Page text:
Messages from both physical and mental health experts are giving us similar advice. Psychologists like Sean Stephenson are saying we often think too much without taking action. Even so-called positive thinking is useless if we don’t act. His quote above shows us the crux of our sluggishness: It’s our BUT….”But I’m too far behind; But I’m too fat or skinny; But I’m from a broken home; But I don’t have time.” So we sit on what Stephenson calls our “cushy excuses” feeling more and more weary, depressed and hopeless.
Dr. James Lavine of the Arizona Mayo Clinic Obesity Solutions warns that long-term sitting on our literal butts is deadly. He is so convinced of this that he says that sitting for extended periods of time is the new smoking. If you read his article, Sitting is the New Smoking: Ways a Sedentary Lifestyle is Killing You, it will scare you off both your butt and your buts. Here are a few more tips that can help:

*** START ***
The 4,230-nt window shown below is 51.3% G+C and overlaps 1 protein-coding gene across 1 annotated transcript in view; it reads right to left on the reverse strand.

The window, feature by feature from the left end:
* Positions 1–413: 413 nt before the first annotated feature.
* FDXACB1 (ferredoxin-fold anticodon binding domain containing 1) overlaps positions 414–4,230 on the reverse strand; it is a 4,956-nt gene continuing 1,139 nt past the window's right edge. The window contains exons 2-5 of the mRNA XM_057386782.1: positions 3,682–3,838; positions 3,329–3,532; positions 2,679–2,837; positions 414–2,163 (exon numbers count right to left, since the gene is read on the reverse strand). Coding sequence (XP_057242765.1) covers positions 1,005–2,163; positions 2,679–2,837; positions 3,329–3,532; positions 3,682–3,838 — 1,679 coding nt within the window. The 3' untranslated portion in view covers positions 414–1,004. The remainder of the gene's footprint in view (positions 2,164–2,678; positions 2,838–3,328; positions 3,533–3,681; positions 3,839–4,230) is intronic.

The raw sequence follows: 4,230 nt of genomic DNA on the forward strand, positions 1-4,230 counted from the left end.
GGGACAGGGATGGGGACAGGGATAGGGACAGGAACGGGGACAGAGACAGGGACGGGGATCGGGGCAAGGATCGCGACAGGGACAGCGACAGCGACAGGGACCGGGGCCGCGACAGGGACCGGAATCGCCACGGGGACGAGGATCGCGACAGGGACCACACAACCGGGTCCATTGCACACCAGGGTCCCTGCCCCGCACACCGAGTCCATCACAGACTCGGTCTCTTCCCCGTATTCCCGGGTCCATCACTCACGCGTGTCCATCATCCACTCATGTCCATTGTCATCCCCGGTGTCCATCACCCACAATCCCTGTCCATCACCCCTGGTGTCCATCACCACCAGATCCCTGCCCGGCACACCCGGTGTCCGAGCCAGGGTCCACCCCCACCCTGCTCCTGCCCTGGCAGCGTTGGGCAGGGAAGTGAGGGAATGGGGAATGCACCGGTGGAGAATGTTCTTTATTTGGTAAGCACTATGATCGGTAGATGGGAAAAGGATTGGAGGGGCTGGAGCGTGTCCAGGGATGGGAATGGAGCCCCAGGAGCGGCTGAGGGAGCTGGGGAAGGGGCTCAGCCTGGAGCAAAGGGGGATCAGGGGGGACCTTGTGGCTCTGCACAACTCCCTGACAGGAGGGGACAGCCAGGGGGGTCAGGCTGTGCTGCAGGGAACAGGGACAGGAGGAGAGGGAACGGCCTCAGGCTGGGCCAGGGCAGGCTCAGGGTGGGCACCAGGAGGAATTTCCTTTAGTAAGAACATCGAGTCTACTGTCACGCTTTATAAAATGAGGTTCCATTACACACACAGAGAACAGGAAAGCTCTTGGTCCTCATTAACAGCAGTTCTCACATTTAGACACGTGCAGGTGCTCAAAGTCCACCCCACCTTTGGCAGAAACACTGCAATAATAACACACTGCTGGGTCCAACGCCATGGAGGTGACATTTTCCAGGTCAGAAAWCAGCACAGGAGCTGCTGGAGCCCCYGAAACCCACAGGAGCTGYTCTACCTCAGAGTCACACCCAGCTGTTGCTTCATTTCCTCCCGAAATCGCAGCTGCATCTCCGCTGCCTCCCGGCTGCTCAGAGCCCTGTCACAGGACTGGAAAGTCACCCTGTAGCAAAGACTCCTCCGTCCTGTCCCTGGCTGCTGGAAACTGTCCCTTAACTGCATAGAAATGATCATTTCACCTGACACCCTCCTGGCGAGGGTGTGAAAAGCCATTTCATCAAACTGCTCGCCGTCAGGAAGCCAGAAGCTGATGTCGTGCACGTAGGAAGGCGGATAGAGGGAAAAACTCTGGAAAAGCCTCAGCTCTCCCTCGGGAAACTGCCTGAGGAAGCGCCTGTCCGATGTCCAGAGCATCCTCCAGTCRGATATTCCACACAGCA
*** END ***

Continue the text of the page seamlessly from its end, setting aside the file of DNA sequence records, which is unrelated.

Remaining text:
- Recall how you learned life’s fundamental tasks like walking and talking–not by thinking, but by walking and talking!
- If you’re depressed, psychologist Clifford Lazarus says to turn off your thinking and practice anti-depressant behavior, like social involvement and reinvesting in activities you used to enjoy. He quips, “Your head and heart will follow your feet.”
- And the piece de resistance, JUST DO IT. I believe the reason that this is the most profitable tagline of all time is because it touches a truth deep within us: if we just shut up, turn off our brains, and get off our butts and our buts, we can, over time, succeed to our own surprise.